REMOTE WASTE INNOVATION
REMONDIS Australia’s partnership with Rio Tinto to provide waste and recycling services at Weipa was launched in October 2015.
Despite the remoteness of Weipa, REMONDIS set out to provide Rio Tinto and the Weipa township with services comparable to what is delivered in a city like Sydney or Brisbane.
To achieve this, REMONDIS first had to overcome the logistical challenges of mobilising its fleet at the Weipa township and mine sites. After forming the partnership, REMONDIS business units from all over Australia worked together to mobilise specialised equipment over a six-week period.
In addition to procuring and preparing the equipment in this tight time-frame, the team also had to charter two large barges to send the equipment on a 10-day voyage from Brisbane to Weipa.
Now that REMONDIS is mobilised and in operation at Weipa, the remoteness of the region provides ongoing logistical challenges that it must overcome to maintain the efficiency of its operations.
At the extremely remote Amrun project, which is a further 250 kilometres away via a dirt road, REMONDIS had to tailor a strategy that minimised the number of movements required by equipment travelling back and forth to the Weipa landfill.
To manage this REMONDIS is developing custom equipment in Germany, including a roller packer that will improve compaction of waste by three-to-one and reduce movements between the project and landfill sites.
REMONDIS has also introduced new, high specification equipment to the operation that is tailored to manage the off-road conditions and can carry up to four stackable bins at one time. This innovative equipment has been developed to carry solid and liquid waste simultaneously to enhance the versatility of our fleet.
WEIPA TOWNSHIP MANAGEMENT
Outside of the testing logistics, the REMONDIS Australia team faces some other unusual challenges at Weipa, including operating in extremely dusty conditions. Moreover, Australia’s largest saltwater crocodiles are prevalent in the region.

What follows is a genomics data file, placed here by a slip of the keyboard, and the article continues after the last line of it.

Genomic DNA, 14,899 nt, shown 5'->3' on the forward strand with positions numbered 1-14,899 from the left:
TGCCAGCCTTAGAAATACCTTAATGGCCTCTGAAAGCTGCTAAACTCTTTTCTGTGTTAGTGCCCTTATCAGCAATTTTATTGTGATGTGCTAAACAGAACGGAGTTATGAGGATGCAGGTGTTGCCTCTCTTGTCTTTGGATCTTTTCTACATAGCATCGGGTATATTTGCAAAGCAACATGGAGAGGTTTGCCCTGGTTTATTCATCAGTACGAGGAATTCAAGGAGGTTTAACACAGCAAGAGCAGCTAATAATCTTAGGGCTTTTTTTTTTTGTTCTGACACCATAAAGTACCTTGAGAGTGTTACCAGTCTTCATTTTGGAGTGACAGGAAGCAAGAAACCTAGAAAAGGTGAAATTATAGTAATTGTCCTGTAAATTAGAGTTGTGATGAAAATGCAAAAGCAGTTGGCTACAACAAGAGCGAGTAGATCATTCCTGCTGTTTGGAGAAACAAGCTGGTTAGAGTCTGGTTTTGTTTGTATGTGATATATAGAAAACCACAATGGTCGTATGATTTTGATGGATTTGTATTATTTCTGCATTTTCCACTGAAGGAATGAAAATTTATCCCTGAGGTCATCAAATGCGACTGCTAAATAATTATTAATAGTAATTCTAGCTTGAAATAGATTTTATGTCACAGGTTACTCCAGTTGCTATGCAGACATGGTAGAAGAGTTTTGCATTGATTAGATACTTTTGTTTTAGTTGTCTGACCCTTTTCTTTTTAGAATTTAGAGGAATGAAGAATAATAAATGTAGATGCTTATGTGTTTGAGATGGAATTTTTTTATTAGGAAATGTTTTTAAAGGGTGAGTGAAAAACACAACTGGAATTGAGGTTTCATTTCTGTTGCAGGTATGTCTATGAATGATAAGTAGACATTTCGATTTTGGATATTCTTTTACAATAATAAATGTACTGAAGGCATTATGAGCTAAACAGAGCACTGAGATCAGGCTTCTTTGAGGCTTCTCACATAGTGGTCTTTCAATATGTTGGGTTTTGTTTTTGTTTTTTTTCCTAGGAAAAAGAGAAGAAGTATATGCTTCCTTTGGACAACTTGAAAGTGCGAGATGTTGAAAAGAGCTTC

As the operator of Weipa’s landfill, which is located at Evans Landing, REMONDIS manages all waste generated in the area – whether it is solid, liquid, regulated or hazardous.
Since 2011, Rio Tinto has made multimillion-dollar upgrades to the 30-year-old landfill, including a new drop-off facility that includes a number of different points for paper and cardboard, aluminium cans, white goods, batteries and waste oil.
REMONDIS has focused on building Weipa’s previously low recycling capacity by introducing new services, such as regular collection of reusable items from residents in the township, since taking over as the region’s waste management company.
In addition, REMONDIS is also investigating opportunities to install an oily water treatment plant in the region. Currently, oily water from Weipa is carted to Cairns for treatment, when it has the potential to be converted into renewable energy for use locally.
REMONDIS Australia was well-positioned to manage the remoteness of the Weipa waste management partnership after gaining experience on other secluded operations in Australia’s resources industry.
Prior to the Weipa appointment, REMONDIS Australia managed the waste generated during the construction of BG Group’s mega liquefied natural gas (LNG) plant on Curtis Island offshore Gladstone in Queensland.
From the solutions used at Curtis Island, which included the use of the innovative roller packer machine, REMONDIS has developed the capacity to share knowledge, experiences and learnings from that remote experience.
REMONDIS is now using this knowledge to deliver flexible and innovative solutions for Rio Tinto, and plans to continue to grow its waste management capability at remote regions elsewhere in Australia.
Nathan Radley is the national integrated and managed services manager for REMONDIS Australia. This article also appears in issue 4 of Corporate Waste Solutions magazine.